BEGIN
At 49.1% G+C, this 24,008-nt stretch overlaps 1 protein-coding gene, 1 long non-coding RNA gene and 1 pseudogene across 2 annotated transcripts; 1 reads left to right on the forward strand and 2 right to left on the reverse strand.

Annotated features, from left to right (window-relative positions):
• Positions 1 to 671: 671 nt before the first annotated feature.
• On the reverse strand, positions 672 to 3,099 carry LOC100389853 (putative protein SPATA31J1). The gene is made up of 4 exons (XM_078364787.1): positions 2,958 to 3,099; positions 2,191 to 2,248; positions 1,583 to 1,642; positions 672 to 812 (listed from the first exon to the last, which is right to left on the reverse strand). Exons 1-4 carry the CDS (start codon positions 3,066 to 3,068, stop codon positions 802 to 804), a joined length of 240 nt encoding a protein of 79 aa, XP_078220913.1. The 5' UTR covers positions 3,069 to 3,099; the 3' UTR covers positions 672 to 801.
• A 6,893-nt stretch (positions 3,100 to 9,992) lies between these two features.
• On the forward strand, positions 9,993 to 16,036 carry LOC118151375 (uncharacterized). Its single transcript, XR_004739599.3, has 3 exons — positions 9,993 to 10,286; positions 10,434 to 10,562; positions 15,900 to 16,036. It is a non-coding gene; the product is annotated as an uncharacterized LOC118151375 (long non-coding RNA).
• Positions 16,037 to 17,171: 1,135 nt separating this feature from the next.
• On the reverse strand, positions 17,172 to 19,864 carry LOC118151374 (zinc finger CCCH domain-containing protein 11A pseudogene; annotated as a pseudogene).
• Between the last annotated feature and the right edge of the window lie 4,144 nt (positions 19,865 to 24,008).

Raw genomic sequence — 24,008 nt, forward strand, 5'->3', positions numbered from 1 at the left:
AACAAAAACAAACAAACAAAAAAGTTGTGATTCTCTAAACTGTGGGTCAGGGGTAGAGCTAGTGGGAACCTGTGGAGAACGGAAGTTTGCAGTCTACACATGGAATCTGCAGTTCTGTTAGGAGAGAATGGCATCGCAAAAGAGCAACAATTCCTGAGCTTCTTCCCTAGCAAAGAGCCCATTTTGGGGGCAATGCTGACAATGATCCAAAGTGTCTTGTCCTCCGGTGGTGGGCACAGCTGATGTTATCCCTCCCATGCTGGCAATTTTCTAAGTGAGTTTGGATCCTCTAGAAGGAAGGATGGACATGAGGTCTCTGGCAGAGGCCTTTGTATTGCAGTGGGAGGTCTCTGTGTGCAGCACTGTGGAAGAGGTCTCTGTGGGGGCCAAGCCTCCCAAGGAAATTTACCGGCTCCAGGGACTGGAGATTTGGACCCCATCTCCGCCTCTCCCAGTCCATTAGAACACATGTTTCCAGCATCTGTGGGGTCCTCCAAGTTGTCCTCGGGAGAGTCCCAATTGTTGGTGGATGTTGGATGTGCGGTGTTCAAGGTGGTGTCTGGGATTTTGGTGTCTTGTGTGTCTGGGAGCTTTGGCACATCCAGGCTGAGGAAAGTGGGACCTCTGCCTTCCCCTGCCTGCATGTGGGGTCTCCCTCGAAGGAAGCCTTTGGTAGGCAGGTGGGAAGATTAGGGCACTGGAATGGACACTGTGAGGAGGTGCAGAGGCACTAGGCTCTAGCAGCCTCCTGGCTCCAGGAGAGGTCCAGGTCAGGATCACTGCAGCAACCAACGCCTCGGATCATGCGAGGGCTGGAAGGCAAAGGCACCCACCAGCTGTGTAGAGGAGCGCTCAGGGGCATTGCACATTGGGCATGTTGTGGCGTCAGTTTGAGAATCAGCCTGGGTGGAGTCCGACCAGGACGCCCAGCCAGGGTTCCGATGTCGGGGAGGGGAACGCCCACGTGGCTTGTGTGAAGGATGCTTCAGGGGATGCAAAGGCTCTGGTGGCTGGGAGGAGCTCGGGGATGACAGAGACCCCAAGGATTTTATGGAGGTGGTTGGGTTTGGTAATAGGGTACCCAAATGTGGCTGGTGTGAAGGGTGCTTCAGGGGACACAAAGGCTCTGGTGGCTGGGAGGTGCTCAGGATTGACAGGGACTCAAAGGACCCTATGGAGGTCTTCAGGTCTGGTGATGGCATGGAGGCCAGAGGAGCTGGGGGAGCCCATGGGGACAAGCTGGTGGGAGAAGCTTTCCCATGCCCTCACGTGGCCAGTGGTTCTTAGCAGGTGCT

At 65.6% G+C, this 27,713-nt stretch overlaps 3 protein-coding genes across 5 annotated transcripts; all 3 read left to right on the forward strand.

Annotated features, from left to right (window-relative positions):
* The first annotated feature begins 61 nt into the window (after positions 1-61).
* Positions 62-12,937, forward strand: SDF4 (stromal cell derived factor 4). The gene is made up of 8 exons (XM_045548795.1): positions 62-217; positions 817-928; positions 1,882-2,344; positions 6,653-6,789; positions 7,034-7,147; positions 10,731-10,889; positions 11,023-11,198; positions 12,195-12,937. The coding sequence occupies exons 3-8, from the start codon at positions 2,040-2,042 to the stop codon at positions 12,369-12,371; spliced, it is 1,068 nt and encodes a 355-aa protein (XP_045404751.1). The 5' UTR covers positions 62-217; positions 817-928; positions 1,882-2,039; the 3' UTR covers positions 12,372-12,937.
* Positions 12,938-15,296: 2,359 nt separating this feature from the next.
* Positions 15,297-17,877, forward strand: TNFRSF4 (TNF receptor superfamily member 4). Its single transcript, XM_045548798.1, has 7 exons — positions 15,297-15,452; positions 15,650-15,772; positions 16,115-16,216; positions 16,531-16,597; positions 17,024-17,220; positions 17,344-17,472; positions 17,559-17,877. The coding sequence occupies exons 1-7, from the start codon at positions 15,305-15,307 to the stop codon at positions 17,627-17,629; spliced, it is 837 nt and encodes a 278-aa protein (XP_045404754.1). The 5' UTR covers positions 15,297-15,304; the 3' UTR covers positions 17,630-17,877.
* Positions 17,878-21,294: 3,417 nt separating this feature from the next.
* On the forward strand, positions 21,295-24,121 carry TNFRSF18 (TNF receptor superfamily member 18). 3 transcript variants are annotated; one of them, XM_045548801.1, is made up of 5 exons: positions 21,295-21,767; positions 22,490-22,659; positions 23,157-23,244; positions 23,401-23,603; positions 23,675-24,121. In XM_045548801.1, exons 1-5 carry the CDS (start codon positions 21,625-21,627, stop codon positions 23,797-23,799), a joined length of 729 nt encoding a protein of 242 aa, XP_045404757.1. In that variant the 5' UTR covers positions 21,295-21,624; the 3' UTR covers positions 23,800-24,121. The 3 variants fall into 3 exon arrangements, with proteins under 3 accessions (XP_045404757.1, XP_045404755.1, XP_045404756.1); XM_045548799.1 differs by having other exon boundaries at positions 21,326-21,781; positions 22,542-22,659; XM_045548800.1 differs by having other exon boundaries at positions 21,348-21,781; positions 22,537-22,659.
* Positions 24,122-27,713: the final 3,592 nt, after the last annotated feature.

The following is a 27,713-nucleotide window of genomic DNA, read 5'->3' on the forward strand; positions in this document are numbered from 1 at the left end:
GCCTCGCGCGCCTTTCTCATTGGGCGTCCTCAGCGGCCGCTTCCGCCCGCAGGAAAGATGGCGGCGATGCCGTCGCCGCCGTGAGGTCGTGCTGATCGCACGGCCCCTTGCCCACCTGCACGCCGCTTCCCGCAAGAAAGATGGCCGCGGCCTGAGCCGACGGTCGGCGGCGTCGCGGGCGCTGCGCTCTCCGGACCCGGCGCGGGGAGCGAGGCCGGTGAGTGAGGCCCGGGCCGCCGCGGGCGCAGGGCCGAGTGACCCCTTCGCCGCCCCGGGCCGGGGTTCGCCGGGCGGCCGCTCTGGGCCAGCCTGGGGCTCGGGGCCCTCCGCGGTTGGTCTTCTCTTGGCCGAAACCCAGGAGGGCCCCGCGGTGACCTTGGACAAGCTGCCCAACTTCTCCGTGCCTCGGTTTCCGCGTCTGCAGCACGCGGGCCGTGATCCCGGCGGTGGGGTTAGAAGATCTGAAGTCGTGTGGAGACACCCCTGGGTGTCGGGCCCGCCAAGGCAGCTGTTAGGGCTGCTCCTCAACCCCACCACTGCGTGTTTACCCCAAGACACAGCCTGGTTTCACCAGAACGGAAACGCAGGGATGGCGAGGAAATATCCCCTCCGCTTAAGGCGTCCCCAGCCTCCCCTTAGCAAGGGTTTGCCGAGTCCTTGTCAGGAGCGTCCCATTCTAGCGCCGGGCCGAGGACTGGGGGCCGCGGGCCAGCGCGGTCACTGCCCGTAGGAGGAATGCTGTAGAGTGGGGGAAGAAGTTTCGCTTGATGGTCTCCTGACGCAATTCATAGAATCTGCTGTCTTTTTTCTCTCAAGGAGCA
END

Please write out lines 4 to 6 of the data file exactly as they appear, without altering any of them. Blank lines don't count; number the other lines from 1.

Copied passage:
• On the reverse strand, positions 672 to 3,099 carry LOC100389853 (putative protein SPATA31J1). The gene is made up of 4 exons (XM_078364787.1): positions 2,958 to 3,099; positions 2,191 to 2,248; positions 1,583 to 1,642; positions 672 to 812 (listed from the first exon to the last, which is right to left on the reverse strand). Exons 1-4 carry the CDS (start codon positions 3,066 to 3,068, stop codon positions 802 to 804), a joined length of 240 nt encoding a protein of 79 aa, XP_078220913.1. The 5' UTR covers positions 3,069 to 3,099; the 3' UTR covers positions 672 to 801.
• A 6,893-nt stretch (positions 3,100 to 9,992) lies between these two features.
• On the forward strand, positions 9,993 to 16,036 carry LOC118151375 (uncharacterized). Its single transcript, XR_004739599.3, has 3 exons — positions 9,993 to 10,286; positions 10,434 to 10,562; positions 15,900 to 16,036. It is a non-coding gene; the product is annotated as an uncharacterized LOC118151375 (long non-coding RNA).